Q. Why aren’t the rabbis doing more to help agunot, “chained” women whose husbands refuse them a gett (a bill of divorce)?
A. There would be no agunah problem if every couple whose marriage is over had the conscience to do the right thing and co-operate in a gett, but it does not always work so smoothly if one party (usually the man) is, at least initially, unco-operative. In such cases some persuasion is necessary. Here lies a halachic problem, since a gett must be given and received without compulsion or conditions as an act of free will.
How free must the free will be? Moshe Chigier, in his “Husband and Wife in Israeli Law and Jewish Law”, says: “Philosophically, absolute free will is non-existent… When the law demands that an act to have legal validity must be done with a free will, it refers only to a strong physical force. Force of circumstances of any kind does not invalidate it.” The Mishnah says (Gittin 9:8), “A gett given under compulsion is valid if ordered by an Israelite court, but if by a gentile court it is invalid. But if the gentiles beat a man and say to him, ‘Do what the Israelites bid you’, it is valid”.
Maimonides explains that when a gett is ordered by an Israelite court the court is not interfering with a man’s free will but using dramatic means to arouse his natural law-abiding instinct. Hence a Jewish court may use appropriate pressure, and a civil court may pressure a person to comply with the directives of the Jewish court. In the Diaspora a Jewish court has few ways of exerting pressure though it can deny communal honours to a recalcitrant husband or shame him. In Israel various sanctions are available including putting a man in jail. Couples who sign a prenuptial agreement undertake in case of problems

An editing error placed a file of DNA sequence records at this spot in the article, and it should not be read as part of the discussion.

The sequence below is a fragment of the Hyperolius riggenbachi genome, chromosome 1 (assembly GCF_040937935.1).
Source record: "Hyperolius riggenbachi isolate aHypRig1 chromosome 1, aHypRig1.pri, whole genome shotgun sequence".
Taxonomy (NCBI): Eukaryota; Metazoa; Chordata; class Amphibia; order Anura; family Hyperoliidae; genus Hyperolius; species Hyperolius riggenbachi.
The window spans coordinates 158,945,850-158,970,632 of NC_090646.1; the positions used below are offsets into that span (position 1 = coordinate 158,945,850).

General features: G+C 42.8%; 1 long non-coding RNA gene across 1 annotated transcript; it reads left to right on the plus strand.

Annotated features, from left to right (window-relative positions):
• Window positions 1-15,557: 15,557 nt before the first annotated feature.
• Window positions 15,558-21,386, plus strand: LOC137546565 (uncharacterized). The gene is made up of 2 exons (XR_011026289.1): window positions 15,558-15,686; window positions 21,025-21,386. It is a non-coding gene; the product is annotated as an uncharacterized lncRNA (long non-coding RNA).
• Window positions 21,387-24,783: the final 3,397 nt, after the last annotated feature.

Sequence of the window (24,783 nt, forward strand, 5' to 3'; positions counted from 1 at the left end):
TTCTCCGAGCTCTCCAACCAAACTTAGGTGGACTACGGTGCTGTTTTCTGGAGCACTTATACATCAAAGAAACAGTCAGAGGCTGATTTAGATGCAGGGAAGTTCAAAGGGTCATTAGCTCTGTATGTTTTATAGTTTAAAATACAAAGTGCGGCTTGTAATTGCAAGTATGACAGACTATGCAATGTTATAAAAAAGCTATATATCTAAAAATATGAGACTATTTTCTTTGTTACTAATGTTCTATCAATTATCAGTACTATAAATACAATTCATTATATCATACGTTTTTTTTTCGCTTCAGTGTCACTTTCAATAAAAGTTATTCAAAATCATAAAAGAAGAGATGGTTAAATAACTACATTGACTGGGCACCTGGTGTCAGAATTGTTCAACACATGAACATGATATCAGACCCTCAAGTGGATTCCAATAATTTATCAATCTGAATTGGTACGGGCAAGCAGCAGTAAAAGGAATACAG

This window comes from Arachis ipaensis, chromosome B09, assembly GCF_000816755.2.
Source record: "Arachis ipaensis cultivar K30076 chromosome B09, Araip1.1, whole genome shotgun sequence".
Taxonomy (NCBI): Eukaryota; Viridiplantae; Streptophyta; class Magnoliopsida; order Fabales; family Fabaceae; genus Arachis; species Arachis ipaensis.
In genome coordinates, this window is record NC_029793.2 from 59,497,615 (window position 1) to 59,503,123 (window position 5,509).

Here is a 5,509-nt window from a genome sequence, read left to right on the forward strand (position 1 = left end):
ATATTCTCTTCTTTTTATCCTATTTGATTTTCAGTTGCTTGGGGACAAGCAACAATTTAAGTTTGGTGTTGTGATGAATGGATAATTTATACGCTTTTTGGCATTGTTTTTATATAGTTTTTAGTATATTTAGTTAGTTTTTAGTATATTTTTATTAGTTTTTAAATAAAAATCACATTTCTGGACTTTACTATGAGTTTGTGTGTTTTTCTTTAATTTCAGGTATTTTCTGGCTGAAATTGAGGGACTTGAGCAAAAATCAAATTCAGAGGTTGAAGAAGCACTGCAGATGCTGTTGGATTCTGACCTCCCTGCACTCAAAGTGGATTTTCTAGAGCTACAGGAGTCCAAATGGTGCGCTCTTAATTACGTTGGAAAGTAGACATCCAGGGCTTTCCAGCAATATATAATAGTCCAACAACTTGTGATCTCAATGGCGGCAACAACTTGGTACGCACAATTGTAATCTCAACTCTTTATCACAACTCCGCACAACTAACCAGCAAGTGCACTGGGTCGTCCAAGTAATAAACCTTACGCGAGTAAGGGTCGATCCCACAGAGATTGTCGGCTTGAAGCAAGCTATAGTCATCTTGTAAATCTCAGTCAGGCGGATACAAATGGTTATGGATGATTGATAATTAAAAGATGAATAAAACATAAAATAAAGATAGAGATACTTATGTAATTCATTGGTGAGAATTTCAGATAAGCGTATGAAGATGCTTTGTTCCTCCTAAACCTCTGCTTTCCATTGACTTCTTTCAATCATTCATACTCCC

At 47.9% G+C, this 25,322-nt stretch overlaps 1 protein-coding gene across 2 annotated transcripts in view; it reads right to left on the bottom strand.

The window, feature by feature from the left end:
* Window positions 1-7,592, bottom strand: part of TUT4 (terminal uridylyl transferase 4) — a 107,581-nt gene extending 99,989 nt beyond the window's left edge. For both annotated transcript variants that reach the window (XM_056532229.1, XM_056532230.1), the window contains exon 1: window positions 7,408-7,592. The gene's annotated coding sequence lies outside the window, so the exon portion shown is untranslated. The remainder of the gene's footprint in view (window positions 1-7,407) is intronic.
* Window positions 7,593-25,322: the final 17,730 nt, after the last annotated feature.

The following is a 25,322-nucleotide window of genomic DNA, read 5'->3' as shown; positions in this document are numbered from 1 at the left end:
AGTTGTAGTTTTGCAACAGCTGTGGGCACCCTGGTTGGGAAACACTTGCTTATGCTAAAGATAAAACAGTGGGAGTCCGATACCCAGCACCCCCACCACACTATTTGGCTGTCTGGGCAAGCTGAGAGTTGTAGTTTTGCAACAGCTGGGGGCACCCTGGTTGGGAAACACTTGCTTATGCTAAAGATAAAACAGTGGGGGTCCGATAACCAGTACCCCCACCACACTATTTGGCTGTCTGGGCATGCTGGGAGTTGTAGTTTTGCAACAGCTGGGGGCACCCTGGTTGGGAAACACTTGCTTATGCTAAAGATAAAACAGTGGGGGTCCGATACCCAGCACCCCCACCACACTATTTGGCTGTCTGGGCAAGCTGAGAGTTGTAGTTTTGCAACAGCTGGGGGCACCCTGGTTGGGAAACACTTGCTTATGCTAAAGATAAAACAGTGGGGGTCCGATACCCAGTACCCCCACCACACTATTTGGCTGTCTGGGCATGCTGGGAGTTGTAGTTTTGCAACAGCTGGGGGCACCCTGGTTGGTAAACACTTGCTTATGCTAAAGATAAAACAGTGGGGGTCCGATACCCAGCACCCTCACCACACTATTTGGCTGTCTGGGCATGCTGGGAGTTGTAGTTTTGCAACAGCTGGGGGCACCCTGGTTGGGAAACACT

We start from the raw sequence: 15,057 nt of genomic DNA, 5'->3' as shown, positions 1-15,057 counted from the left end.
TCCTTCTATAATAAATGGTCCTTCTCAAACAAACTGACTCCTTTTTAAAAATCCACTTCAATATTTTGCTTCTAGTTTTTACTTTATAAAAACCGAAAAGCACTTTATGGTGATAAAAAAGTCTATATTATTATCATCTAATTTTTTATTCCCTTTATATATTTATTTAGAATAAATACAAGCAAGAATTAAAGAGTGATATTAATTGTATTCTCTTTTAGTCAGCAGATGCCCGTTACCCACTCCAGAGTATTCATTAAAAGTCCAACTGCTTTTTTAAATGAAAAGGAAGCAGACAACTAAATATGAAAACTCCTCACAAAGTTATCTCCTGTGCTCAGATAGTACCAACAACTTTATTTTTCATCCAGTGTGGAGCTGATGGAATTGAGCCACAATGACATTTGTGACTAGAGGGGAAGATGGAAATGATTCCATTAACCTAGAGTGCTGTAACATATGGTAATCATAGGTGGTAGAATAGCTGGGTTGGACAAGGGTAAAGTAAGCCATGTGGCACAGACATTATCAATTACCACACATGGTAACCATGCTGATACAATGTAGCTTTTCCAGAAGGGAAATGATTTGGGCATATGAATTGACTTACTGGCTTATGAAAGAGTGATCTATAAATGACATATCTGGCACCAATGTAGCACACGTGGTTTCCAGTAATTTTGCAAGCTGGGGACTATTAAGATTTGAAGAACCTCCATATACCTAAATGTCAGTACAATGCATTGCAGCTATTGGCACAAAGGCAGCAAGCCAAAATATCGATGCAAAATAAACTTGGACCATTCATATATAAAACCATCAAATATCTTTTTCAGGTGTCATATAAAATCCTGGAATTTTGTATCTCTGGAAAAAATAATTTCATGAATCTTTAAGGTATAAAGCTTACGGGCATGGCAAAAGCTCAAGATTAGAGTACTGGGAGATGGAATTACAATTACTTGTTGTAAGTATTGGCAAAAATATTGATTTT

to attend at a designated Beth Din and comply with its instructions.
In the Diaspora various endeavours are under way to secure the assistance of the secular law, e.g. by having a court adjourn proceedings if one party has not taken all steps within their power to remove barriers to their former spouse’s remarriage or by having the giving and acceptance of a gett incorporated into settlements, agreements and orders.
The rabbis agonise over the problem. Some people want them to find loopholes in the law. However, it is not fair to expect anyone to go looking for loopholes in the legal system. The system is designed to avoid loopholes. Further, great rabbis with expertise in an area have to assent to proposed approaches to halachic problems. Otherwise we risk additional problems within Judaism.